Three key takeaways from the ACCC Digital Platforms Inquiry – a marketer’s view
The ACCC’s long-awaited, 600-page Digital Platforms Inquiry is chock full of government recommendations for media, advertising and journalism practices – here are Marketing’s top takeaways.
The ACCC report includes a total of 23 recommendations around a variety of concerns prompted by the market dominance of ‘digital platforms’ – namely, Facebook and Google.
The recommendations include the impact digital platforms have on the dispersion of and access to Australian media and news; the concomitant effects of Google and Facebook’s ubiquity on consumer choice and competition; information privacy and the public’s general knowledge of how personal information is used by advertisers and digital platforms; and how digital platforms are monitored and scrutinised by government arms.
According to the ACCC, during the course of its inquiry it identified many adverse effects associated with the “dominance” of Facebook and Google.
“Importantly, our recommendations are dynamic in that they will provide the framework and the information that governments and communities will need to address further issues as they arise,” says ACCC chair Rod Sims
“Our goal is to assist the community in staying up to date with these issues and future-proofing our enforcement, regulatory and legal frameworks.”
The ACCC says it sees no sign that Australians will slow down their use and engagement with these digital platforms. Though the ACCC says it has no concerns with growth and profitability, it does compel policymakers to consider the “extent to which important decisions about the dissemination of information, the collection of personal data and business’ interaction with consumers online, should be left to the discretion of certain large digital platforms, given their substantial market power, pervasiveness and inherent profit motive.”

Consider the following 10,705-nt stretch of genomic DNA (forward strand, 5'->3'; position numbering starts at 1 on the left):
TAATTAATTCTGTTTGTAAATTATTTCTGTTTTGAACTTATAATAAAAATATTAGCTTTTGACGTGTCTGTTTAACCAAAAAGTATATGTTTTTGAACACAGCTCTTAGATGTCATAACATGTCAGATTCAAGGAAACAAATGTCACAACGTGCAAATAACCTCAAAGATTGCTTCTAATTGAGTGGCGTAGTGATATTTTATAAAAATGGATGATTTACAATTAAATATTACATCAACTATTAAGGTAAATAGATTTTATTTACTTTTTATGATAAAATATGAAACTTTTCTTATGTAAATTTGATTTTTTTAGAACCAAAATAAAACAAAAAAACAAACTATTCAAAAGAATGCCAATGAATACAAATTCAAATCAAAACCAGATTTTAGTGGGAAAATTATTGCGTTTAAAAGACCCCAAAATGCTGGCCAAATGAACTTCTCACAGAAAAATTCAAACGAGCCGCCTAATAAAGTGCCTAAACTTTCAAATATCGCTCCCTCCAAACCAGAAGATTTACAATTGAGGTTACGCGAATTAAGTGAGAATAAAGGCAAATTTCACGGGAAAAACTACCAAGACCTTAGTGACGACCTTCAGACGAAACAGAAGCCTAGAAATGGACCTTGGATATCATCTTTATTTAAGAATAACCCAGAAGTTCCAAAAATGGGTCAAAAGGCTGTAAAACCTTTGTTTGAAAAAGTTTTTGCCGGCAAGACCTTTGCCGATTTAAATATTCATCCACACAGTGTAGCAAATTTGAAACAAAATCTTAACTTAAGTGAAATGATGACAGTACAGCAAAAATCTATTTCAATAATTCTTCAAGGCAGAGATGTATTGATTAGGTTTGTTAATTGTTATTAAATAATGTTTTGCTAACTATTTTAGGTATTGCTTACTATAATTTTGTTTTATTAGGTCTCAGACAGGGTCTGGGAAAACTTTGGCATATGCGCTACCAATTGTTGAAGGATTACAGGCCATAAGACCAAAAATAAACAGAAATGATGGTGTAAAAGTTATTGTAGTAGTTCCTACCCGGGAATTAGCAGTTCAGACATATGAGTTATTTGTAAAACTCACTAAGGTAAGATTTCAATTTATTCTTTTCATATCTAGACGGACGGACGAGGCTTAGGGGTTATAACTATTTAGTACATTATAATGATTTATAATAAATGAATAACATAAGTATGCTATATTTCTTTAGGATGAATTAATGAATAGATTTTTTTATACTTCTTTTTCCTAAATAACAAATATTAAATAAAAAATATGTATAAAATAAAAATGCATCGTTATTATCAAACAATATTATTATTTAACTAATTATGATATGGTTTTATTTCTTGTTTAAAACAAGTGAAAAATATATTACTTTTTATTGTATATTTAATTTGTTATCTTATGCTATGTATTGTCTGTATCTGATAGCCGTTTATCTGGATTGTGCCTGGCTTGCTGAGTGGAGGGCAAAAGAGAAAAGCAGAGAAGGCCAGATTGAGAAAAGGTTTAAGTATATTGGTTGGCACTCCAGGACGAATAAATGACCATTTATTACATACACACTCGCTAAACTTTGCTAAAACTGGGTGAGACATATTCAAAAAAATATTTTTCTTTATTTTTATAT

As so eloquently put by the ACCC, “consumer behaviour favours the use of incumbents, particularly those with strong brands”. This is particularly relevant to the report and state of competition in terms of browsers and search engines.
According to the ACCC, Google benefits from its position as the default search engine not only on the Chrome browser (owned by Google), but the Safari browser (owned by Apple), which together account for more than 80% of the Australian market browser.
The ACCC estimates Google paid Apple US$12 (AU$17.37) billion in 2019 for its search service to remain the default across Apple’s device ecosystem (including Safari on the iPhone).
As the ACCC notes, competition agencies in other countries have also recognised the effect of default bias on consumer behaviour, particularly as it relates to inflating Google’s dominance of the search services market. Regulators in Europe, for example, have had Google implement changes to Android devices offered in Europe to provide consumers with a choice of search engine and internet browser.
While it’s yet to be seen if offering a choice of search engine to consumers will actually sway them from viewing Google as the default, the ACCC does consider that offering this choice to Australian consumers will have a positive effect on improving competition in the search services market.
Additionally, the ACCC is recommending changes to Australia’s merger laws to “expressly require consideration of the effect of potential competition and to recognise the importance of data.” In particular, the ACCC also recommends that large digital platforms agree to a notification protocol that would alert the agency to proposed acquisitions that may impact Australian competition.
2. Digital platforms and advertisers
The ACCC sees plenty of reason to be concerned with Google and Facebook’s dominance of the online advertising space in Australia also. According to the ACCC, there is a lack of transparency in the online advertising market; particularly in how Google and Facebook rank and display advertisements and the extent to which the platforms self preference their own platforms or businesses in which they have interests.